During the second half, he concentrated on Shakespeare’s plays, conjuring 37 texts from the depths of his stage trunk. As audience members shouted out play titles, he frantically rummaged for the right book, piling them up as the rain of titles pelted down on him. There seemed to be only a handful of plays he hadn’t appeared in or seen himself. A single spotlight tracked Sir Ian as he took on Hamlet and then Macbeth and then both Romeo and Juliet. However familiar the words, they came freshly coined, and filled the mind again with the beauty of the Bard’s words and the poetry of the soul of the character.
In addition, Sir Ian chose another poet close to his heart- Gerard Manley Hopkins, the Jesuit priest. I did not know his choice ‘The Leaden Echo and The Golden Echo’ (Maidens’ song from St. Winefred’s Well) – a challenge to anyone to read, let alone recite. It begins
|HOW to kéep—is there ány any, is there none such, nowhere known some, bow or brooch or braid or brace, láce, latch or catch or key to keep|
|Back beauty, keep it, beauty, beauty, beauty, … from vanishing away?|
|Ó is there no frowning of these wrinkles, rankéd wrinkles deep,|
|Dówn? no waving off of these most mournful messengers, still messengers, sad and stealing messengers of grey?|
The audience was spellbound. It was a beautiful performance, with almost balletic movements as the actor moved to the rhythms of the lines, dramatising the pauses and line breaks with gestures. It seemed a sin to clap and break the spell but we did. It was an unexpected and enthralling piece of dramatic interpretation.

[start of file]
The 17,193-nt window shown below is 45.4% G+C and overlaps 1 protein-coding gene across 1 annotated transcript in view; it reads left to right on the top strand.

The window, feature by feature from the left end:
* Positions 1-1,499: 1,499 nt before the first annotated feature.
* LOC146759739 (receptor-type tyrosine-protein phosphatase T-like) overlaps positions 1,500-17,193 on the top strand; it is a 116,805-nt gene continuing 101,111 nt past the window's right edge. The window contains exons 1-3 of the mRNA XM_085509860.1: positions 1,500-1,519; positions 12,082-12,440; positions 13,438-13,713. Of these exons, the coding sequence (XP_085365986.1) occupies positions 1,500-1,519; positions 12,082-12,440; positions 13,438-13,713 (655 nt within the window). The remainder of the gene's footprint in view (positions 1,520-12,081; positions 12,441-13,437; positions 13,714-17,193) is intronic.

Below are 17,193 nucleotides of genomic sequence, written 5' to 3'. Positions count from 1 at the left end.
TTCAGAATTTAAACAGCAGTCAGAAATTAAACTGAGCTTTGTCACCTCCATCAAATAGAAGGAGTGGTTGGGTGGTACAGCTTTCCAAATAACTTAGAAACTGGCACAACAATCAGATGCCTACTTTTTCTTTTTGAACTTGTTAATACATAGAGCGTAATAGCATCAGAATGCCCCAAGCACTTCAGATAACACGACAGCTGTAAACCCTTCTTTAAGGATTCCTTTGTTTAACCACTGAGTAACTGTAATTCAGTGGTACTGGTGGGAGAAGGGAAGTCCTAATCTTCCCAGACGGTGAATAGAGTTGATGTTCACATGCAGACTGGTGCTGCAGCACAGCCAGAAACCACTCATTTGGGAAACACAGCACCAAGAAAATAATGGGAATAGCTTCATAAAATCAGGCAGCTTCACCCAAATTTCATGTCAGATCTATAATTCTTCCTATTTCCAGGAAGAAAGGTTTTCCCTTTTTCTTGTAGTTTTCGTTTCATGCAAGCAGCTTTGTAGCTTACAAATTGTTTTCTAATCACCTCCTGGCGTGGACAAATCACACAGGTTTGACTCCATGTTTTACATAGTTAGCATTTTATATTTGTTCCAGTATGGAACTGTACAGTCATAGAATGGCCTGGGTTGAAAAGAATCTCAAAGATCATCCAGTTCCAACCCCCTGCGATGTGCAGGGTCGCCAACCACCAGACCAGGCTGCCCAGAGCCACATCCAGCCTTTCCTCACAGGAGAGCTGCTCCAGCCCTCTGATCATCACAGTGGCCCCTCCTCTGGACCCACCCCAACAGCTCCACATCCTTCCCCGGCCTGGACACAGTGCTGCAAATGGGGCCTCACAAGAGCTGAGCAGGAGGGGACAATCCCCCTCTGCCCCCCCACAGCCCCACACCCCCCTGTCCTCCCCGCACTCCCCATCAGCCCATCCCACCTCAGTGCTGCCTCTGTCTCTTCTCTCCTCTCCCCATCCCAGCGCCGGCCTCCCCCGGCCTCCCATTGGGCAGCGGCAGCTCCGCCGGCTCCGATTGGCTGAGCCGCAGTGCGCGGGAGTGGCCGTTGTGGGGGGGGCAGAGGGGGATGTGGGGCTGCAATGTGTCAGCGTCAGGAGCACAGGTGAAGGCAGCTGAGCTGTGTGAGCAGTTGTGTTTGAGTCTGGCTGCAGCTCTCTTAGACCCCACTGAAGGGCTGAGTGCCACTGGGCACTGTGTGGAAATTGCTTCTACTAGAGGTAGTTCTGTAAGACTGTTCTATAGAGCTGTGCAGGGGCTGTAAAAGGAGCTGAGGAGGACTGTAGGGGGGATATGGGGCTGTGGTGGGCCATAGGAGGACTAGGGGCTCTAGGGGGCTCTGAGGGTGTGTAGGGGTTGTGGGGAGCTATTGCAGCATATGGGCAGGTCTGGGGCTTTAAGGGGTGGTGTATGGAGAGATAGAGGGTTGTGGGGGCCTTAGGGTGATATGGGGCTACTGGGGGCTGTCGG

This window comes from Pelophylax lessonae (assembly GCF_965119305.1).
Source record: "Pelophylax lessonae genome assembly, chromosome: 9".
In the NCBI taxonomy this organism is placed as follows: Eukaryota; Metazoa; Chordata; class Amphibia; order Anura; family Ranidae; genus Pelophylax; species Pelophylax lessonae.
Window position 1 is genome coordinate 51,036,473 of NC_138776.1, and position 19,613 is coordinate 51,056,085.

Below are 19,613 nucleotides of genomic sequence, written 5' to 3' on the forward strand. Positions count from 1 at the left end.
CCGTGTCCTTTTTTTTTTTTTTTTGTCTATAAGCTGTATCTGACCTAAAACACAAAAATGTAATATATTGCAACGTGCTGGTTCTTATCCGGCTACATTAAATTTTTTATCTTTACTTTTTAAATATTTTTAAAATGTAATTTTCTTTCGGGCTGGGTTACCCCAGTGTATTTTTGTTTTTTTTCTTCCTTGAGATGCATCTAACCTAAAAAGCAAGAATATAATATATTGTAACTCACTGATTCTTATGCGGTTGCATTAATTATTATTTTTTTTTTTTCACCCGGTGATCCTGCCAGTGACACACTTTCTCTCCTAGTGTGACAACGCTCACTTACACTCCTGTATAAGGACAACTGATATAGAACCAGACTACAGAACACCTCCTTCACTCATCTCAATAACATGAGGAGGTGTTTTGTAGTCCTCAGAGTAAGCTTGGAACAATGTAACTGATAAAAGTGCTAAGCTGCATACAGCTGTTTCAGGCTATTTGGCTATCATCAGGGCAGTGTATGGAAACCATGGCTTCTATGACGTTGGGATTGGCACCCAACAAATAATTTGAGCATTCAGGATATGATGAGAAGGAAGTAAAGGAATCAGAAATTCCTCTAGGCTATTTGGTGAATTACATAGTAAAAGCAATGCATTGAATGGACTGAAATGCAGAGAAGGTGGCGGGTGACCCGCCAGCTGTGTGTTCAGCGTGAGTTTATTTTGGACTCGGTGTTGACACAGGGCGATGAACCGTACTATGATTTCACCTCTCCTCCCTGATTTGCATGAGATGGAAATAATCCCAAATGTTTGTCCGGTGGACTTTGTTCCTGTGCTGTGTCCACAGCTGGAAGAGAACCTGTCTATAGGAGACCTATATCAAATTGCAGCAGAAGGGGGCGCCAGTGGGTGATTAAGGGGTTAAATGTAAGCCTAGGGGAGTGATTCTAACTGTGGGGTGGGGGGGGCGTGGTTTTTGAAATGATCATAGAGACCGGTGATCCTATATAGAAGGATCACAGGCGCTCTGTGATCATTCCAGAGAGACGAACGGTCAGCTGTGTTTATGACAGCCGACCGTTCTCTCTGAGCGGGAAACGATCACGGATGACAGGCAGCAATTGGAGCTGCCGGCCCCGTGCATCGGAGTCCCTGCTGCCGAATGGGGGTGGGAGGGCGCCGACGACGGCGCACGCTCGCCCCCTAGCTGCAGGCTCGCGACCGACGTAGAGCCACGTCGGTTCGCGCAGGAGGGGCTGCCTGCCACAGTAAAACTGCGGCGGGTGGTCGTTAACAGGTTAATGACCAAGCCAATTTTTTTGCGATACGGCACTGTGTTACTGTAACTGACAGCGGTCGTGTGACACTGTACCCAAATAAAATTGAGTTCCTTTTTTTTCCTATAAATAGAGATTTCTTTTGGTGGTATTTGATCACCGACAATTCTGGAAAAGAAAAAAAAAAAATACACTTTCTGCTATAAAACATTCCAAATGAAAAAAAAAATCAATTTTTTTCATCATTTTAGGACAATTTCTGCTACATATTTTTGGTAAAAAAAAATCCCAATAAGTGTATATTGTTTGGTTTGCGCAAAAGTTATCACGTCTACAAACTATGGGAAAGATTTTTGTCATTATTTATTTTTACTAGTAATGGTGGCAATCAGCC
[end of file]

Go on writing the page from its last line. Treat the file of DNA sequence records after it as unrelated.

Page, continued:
If you’re interested, I have found a recording of Richard Burton reading the poem. His wonderful deep lyrical voice and appreciation of spoken poetry, helps us understand Hopkins better. Read the text first to see how it appears on the page. The Leaden Echo and The Golden Echo.
To think that this was written in 1885 and none of Hopkins’ poems were published during his life. It was his friend Robert Bridges, poet laureate, who collected his work and arranged for publication in 1918. Like many innovative artists, they were not understood or appreciated in their lifetime.
VOTE OF THANKS
Thank you, Sir Ian, for an entertaining and enlightening evening.
Thank you for reminding me of Gerard Manley Hopkins’ poetry which I studied many moons ago.
Thank you for your walk-on and scene-stealer part in George Ezra’s ‘Listen to the Man’ video.
Thank you for your Estragon in Waiting for Godot to Patrick Stewart’s Vladimir at the Theatre Royal Bath – and for all the other plays and films in which I have seen you.
Thank you for enriching my life.
Thank you for showing me how you keep working and still enjoy life at 80.
In case you missed:
The very young McKellen as Richard II
The seasoned actor playing Richard III at the National Theatre
Playing a conman in Coronation Street
Scene stealer with George Ezra